State sponsored malware is becoming increasingly sophisticated according to a report released by security vendor, Kaspersky Labs. According to a company statement, this new trend was confirmed during analysis of the EquationDrug cyber-espionage platform, the main espionage platform developed by the Equation Group.
The Equation Group is a highly sophisticated threat actor that has been engaged in multiple computer network exploitation (CNE) operations dating back to 2001. Some analysts estimate the group has been active as early as 1996.
Kaspersky found that the industry’s success in exposing advanced persistent threat (APT) groups has prompted sophisticated threat actors to focus on increasing the number of components in their malicious platforms. This is designed to reduce visibility and enhance stealth.
The firm said the latest platforms now carry many plugin modules that allow the user to select and perform a wide range of different functions, depending on the target and information held. Kaspersky Lab estimates that EquationDrug includes 116 different plugins.
Kaspersky Lab director of global research, Costin Raiu, said that nation state attackers are looking to create more stable, invisible, reliable and universal cyber espionage tools.
“They are focused on creating frameworks for wrapping such code into something that can be customised on live systems and provide a reliable way to store all components and data in encrypted form, inaccessible to regular users.”
“Sophistication of the framework makes this type of actor different from traditional cyber criminals, who prefer to focus on payload and malware capabilities designed for direct financial gains.”
EquationDrug has been in use for more than a decade. It is now largely being replaced by the more sophisticated GrayFish platform.
The tactical trends confirmed by the analysis of EquationDrug were first observed during research into the cyber espionage campaigns Careto and Regin, among others.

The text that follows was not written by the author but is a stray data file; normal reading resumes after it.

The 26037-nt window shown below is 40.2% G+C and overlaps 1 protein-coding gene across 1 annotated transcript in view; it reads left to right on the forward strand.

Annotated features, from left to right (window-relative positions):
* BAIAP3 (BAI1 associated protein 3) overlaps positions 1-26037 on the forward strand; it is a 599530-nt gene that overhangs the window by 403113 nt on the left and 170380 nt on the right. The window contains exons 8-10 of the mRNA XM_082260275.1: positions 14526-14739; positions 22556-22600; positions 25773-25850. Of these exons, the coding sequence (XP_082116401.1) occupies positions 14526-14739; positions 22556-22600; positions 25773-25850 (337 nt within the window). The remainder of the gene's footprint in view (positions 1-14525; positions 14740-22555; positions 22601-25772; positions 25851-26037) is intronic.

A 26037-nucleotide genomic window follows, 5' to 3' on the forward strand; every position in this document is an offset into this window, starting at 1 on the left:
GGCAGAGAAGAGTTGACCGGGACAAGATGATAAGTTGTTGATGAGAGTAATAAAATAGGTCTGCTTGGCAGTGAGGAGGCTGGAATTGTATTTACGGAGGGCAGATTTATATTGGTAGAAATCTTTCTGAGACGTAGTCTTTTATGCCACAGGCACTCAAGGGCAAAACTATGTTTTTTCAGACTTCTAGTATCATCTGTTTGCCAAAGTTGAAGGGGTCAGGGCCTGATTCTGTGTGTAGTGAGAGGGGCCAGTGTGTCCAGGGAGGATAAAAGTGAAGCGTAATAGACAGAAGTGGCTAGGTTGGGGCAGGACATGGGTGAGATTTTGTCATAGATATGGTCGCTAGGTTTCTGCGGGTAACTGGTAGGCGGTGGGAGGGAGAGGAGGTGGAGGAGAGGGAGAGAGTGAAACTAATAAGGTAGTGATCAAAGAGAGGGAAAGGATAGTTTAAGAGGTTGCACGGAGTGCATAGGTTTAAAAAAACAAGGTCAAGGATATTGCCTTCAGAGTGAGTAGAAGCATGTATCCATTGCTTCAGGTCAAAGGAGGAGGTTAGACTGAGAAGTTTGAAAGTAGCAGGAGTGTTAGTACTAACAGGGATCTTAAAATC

Traditional cyber criminals mass distribute emails with malicious attachments or infect websites on a large scale, while nation state actors prefer highly targeted, “surgical strikes”, infecting just a handful of selected users.
Cybercriminals typically reuse publicly available source code such as that of the Zeus or Carberb Trojans. In contrast, nation-state actors build unique, custom malware and implement restrictions that prevent decryption and execution outside of the target computer.
Cybercriminals, in general, attempt to infect as many users as possible. However, they lack the time and storage space to manually check all the machines they infect and to analyse who owns them, what data is stored on them and what software they run.
As a result, they code all-in-one malware stealers that extract only the most valuable data such as passwords and credit card numbers from victims’ machines. This activity could bring them to the attention of security software installed on the target machine.
Nation-state attackers have the resources to store as much data as they want. To escape attention and remain invisible to security software, they try to avoid infecting random users and instead rely on a generic remote system management tool that can copy any information they might need and in any volumes.
This could work against state-sponsored actors because moving a large volume of data could slow down the network connection and arouse suspicion. This is one of the reasons some of theses attacks have been stopped in the past.